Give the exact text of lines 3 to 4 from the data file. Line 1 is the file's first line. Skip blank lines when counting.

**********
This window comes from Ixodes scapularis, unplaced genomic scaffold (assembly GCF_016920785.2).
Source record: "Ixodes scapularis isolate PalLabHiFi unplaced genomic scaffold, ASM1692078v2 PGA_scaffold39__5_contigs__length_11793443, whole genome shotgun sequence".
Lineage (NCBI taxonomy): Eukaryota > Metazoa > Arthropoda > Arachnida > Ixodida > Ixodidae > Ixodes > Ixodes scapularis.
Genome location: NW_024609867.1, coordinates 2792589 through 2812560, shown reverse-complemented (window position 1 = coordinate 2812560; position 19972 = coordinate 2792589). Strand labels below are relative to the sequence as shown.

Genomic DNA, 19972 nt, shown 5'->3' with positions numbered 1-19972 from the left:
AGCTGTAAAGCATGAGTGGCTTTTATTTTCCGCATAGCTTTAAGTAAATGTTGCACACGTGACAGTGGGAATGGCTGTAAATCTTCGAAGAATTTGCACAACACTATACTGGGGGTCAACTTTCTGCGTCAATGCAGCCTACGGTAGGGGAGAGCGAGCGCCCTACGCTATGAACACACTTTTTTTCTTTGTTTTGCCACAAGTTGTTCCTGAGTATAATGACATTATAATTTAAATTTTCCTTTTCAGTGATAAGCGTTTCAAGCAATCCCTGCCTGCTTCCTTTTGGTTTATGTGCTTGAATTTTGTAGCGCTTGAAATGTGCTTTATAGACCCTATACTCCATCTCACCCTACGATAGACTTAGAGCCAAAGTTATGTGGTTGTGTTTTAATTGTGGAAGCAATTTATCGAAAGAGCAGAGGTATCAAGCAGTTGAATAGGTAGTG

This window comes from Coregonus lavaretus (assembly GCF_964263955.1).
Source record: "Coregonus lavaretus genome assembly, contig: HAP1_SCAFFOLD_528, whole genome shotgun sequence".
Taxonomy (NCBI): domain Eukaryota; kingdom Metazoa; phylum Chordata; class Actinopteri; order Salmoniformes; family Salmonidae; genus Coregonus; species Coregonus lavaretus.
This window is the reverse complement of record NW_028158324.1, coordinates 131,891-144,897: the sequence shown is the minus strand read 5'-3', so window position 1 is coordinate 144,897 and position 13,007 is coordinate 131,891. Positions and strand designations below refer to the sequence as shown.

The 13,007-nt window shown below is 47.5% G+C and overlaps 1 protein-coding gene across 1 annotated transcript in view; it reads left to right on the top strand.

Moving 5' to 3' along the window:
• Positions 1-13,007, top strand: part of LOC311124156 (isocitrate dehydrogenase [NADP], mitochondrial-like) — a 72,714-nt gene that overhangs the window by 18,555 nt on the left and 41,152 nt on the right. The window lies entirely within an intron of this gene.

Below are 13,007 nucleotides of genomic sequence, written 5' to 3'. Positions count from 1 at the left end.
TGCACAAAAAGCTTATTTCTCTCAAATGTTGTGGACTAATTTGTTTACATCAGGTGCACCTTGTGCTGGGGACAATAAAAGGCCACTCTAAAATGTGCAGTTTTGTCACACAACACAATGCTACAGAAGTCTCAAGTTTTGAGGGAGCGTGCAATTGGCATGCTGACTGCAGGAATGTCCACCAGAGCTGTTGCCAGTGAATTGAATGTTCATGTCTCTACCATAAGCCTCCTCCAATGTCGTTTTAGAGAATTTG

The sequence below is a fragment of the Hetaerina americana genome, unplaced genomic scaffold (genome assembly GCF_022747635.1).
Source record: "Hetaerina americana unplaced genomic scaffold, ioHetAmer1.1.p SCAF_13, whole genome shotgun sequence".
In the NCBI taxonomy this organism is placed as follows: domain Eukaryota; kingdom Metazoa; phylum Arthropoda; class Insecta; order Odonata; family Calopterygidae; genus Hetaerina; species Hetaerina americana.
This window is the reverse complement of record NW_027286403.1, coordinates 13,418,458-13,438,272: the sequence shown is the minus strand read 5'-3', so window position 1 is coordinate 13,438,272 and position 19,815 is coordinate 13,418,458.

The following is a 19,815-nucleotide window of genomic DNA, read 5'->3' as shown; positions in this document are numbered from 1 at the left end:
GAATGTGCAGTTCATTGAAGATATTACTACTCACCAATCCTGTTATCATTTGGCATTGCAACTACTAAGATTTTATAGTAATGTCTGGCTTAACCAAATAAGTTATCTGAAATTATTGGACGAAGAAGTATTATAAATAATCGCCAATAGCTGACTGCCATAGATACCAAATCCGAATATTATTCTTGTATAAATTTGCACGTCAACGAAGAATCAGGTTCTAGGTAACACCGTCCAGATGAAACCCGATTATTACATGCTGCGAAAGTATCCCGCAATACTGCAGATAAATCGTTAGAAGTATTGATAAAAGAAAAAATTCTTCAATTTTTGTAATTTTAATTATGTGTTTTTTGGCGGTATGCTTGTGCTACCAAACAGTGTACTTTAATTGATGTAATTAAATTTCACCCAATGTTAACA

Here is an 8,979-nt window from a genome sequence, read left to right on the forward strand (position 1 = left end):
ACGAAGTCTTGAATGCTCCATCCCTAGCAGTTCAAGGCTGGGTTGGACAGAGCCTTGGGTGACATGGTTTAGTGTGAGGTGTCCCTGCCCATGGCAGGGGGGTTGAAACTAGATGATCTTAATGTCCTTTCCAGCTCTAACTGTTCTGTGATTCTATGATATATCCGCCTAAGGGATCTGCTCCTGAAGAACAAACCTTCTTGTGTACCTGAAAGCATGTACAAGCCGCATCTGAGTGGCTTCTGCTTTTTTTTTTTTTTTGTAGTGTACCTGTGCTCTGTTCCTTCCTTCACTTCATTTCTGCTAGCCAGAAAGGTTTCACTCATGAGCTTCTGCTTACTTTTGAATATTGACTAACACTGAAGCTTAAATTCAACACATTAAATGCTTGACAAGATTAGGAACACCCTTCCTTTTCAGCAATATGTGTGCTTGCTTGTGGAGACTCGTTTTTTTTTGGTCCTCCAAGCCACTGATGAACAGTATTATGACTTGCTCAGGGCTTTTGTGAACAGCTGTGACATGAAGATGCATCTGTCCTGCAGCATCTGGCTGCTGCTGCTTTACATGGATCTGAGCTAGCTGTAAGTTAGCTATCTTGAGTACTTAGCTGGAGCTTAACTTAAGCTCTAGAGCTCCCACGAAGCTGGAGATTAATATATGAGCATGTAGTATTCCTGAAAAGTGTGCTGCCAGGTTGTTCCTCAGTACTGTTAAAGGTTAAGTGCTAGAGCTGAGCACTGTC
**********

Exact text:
Lineage (NCBI taxonomy): Eukaryota > Metazoa > Arthropoda > Arachnida > Ixodida > Ixodidae > Ixodes > Ixodes scapularis.
Genome location: NW_024609867.1, coordinates 2792589 through 2812560, shown reverse-complemented (window position 1 = coordinate 2812560; position 19972 = coordinate 2792589). Strand labels below are relative to the sequence as shown.